Should police or figures with authority be allowed to profile individuals based on race? Can even a successful Broadway actor, be stereotyped as a member of the criminal population? Patricia J. Williams presents her view in "Road Rage," and Alton Fitzgerald White explains his case in "Ragtime, My Time." Racial profiling has completely changed Whites views on life due to a confounding experience with the police. White claims that racial profiling has shattered his belief in that hard work, being a good person, and always telling the truth, would gain respect. While Williams raises the awareness of racial profiling and warns of the consequences of the practice. Williams questions racial profiling when being a citizen is either safe on one side or mournfully sorry on the other?.
Alton Fitzgerald White and Patricia J. Williams have very much in common. Although White bases his case on personal experience and Williams bases her case on statistical evidence concerning the law, they both believe that racial profiling is wrongful practice. .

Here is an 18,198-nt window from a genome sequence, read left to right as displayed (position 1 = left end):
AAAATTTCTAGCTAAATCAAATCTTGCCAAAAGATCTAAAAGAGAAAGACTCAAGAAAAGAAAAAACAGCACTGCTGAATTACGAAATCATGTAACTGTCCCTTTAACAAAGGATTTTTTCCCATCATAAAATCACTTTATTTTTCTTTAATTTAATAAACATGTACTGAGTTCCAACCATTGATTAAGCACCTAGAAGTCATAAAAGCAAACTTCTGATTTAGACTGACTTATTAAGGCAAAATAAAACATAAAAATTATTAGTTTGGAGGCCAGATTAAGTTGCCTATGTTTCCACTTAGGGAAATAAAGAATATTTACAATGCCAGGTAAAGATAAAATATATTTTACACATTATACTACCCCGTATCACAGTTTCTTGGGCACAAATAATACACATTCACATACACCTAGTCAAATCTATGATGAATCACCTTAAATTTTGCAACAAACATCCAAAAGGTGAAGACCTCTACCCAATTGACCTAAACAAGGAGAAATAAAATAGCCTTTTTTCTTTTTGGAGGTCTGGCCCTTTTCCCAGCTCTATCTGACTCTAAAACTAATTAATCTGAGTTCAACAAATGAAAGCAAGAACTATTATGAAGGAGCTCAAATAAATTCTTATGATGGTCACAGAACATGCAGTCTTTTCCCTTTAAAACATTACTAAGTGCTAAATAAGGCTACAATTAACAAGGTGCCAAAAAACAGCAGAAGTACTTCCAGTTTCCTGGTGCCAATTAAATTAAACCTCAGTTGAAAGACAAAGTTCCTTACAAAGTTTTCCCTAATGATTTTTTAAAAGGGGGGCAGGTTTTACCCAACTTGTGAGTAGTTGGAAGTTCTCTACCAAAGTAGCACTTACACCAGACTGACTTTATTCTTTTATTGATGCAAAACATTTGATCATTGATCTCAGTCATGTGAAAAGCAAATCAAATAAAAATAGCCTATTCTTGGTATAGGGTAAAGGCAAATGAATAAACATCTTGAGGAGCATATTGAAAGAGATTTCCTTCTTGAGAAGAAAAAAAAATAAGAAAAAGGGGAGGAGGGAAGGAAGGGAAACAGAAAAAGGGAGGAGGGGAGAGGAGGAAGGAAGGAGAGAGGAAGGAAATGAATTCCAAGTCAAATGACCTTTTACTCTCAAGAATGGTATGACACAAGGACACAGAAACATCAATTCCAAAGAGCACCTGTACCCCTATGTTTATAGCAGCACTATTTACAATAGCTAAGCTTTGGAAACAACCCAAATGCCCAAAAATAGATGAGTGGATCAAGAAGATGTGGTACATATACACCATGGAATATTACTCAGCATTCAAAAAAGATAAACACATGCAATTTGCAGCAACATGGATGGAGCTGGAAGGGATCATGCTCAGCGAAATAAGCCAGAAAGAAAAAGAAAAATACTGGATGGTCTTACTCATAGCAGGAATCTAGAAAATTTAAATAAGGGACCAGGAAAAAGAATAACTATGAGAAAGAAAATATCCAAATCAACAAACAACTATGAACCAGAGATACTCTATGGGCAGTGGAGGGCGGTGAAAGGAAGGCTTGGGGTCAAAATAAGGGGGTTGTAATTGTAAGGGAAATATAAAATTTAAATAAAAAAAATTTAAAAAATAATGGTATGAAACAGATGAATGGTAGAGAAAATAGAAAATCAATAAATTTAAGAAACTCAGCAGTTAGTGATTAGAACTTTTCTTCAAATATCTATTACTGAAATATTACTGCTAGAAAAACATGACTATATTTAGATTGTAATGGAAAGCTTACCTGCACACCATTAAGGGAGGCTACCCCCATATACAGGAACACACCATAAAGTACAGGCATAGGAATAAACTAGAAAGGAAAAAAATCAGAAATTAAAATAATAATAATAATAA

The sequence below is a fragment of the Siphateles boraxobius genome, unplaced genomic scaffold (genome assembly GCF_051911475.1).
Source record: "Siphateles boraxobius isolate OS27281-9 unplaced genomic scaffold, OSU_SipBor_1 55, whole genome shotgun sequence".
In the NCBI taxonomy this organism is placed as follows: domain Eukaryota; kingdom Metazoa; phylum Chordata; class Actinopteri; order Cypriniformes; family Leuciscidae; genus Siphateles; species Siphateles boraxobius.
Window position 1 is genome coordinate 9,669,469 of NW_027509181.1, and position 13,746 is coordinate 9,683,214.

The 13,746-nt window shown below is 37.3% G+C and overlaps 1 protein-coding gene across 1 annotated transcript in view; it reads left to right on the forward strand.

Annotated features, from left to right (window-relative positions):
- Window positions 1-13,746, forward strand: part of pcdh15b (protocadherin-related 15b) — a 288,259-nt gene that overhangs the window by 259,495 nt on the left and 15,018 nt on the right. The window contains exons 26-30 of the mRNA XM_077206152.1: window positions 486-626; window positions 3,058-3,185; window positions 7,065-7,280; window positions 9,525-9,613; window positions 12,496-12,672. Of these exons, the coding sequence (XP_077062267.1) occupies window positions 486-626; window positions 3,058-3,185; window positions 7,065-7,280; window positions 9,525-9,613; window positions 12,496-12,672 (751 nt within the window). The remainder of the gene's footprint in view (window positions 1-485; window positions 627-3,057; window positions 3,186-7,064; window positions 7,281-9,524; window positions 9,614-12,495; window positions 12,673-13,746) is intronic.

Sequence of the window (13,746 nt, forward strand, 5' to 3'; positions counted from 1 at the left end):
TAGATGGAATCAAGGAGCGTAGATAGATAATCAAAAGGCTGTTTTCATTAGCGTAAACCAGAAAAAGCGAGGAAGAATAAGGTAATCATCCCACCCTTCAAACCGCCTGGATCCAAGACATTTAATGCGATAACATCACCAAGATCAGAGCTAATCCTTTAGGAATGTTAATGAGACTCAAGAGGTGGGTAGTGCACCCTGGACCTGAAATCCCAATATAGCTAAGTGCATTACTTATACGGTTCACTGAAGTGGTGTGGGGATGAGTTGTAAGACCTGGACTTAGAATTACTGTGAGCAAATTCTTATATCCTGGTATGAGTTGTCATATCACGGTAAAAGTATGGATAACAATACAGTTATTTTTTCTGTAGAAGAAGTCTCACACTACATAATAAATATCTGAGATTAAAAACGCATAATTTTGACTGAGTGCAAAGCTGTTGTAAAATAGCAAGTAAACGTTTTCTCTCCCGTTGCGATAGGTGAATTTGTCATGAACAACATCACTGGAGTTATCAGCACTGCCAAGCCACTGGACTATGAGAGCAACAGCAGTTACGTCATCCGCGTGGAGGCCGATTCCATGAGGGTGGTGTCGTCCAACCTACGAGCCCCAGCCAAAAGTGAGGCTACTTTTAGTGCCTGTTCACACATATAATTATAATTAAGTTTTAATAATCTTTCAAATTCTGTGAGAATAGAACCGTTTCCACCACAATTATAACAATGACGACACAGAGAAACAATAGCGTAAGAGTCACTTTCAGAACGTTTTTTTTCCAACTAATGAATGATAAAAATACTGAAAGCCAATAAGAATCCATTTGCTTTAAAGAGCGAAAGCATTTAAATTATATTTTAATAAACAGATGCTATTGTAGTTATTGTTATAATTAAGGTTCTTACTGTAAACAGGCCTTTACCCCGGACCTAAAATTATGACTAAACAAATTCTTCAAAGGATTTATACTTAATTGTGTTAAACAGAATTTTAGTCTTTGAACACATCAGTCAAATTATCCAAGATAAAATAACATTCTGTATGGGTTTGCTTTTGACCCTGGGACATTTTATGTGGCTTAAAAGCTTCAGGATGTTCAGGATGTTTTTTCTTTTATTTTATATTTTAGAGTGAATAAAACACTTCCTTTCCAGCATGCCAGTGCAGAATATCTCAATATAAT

Both share a common ground when it comes to certain minorities being singled out by persons of authority. White explains when his belief had changed about the police because of racial profiling "my perception of everything I had learned as a young man was forever changed - not only because of the fact that I wasn't given even a second to use any of the wonderful manners and skills my parents had taught me as a child, but mostly because the police, who I"d always naively thought were supposed to serve and protect me, were actually hunting me." In Williams essay she explains that there is statistics indisputably showing that most drug - related offenses are white, but still "none of the three judges who arraigned felony cases in New York County could recall a single Port Authority drug interdiction case where the defendant was not black or Hispanic. (424) .